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Published April 23rd, 2014
Too Much Stress is Harming Today's Teens
Express Yourself!(r) Teen Radio Reporter/Co-Host and Be the Star You Are!(r) volunteer, Henna Hundal, is an 11th grader on a mission to empower the younger generation to lead active, healthy lives.

When most people think about the life of a teenager, what typically comes to mind is days of cruising the mall, riding bikes around town, hanging out with friends, going to parties, and building lasting memories. After all, you're only young once, right?
Maybe so, but new research is indicating that the teenagers of today aren't really living the kickback, carefree lifestyle. According to the American Psychological Association, today's young people are more stressed out than ever - in fact, even more stressed out than adults! Junior Hunter M. says, "I find myself becoming stressed out about once or twice a day."
In February of this year, the APA released the results from its 2013 Stress in America Survey, and the statistics are both very troubling and very telling. Participants in the survey rated their daily stress levels on a scale of 1 to 10, with 1 representing the least amount of daily stress and 10 representing the most. Out of the 1,018 teenagers who took the survey, the average stress rating was 5.8. On the contrary, the adults who took the survey had an average stress rating of 5.1. Junior Isaac M. says, "We teens usually get stressed out when we act irresponsibly, like procrastinate, and don't take measures carefully. When we don't manage our time well, the feelings of stress start kicking in."
Undoubtedly, school is a key root of the stress, according to the teenagers who participated in the survey. Not to mention, 31 percent of the surveyed kids said that all the school-year stress often makes them feel overwhelmed, and another 30 percent reported that it makes them feel depressed.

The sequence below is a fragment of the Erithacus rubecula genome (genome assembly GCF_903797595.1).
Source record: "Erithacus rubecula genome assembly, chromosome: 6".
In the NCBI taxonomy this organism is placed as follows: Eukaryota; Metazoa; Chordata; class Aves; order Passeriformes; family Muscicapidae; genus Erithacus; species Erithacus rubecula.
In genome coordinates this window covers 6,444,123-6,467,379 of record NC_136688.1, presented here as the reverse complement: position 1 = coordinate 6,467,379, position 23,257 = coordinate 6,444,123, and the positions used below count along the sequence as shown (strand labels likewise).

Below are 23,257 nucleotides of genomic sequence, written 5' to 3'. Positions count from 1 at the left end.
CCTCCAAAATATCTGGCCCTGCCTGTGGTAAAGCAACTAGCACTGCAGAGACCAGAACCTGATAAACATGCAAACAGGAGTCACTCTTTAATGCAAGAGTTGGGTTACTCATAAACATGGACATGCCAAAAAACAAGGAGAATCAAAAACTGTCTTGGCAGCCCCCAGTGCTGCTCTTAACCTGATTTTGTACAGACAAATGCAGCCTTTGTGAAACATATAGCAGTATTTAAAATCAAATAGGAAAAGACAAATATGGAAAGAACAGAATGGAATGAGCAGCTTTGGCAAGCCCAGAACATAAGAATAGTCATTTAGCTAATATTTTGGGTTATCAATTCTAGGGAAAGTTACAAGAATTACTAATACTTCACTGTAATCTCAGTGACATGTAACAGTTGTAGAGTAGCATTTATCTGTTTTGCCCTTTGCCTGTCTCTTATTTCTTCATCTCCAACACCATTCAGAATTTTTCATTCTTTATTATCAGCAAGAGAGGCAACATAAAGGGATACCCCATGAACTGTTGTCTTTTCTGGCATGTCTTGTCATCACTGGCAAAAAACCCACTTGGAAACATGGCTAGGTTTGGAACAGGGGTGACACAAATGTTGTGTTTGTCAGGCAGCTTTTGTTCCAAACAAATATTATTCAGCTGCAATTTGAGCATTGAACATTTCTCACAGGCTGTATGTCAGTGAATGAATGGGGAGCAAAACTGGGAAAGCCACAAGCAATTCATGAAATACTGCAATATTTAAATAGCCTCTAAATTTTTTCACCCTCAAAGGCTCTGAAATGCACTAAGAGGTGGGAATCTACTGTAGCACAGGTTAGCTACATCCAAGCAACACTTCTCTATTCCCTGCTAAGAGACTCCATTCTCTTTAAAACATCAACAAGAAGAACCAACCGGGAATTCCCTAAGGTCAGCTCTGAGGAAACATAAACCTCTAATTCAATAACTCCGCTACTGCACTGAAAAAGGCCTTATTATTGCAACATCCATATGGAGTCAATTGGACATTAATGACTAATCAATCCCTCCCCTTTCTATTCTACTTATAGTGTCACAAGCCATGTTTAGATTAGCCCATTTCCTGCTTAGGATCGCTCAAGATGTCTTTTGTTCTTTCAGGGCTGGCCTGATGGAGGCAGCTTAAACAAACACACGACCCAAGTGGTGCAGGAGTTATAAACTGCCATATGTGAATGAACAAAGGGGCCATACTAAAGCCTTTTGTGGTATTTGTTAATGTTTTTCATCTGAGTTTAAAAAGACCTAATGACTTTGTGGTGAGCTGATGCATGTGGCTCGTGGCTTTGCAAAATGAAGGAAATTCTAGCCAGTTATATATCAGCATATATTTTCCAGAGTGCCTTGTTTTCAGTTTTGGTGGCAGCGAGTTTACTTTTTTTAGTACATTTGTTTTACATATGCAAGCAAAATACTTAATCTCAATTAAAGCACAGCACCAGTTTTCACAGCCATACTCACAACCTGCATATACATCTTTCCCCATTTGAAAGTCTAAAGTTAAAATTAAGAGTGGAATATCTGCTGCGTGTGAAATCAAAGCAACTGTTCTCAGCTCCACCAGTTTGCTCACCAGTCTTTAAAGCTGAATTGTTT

It's so concerning that such a large group of young people have self-reported higher stress levels than adults, as stress can have detrimental effects on a growing person's health. For example, it can lead to overeating, headaches, high blood pressure, heart problems, and anxiety. As senior Arezu K. points out, "All that tension and pressure is definitely not good for our bodies."
Clearly, this epidemic of stress hitting teenagers needs to be turned around in some way. Whether that means putting minor tasks on the backburner for a while, or whether it means readjusting one's agenda to better reflect what one is able to manage, it's crucial to find a way to get a handle on all the tension. "When I know I need to let off some pressure, I go outside and take a walk around the block," says Hunter.
Basking in the outdoors is just one of the many great ways to de-stress. Turn on some music, phone a friend, find a fun hobby, take some deep breaths: releasing the tension is crucial. The teenage years of our lives should be times of enjoyment, growth, and relaxation - not ones marred by stress.

Teen Scene is YOUR voice. If you have something to say or have writing skills and want to be part of our Teen Scene team, email our Teen Coach, Cynthia Brian, Cynthia@CynthiaBrian.com.
The opinions expressed in Teen Scene are those of the writer and not necessarily those of the Lamorinda Weekly.

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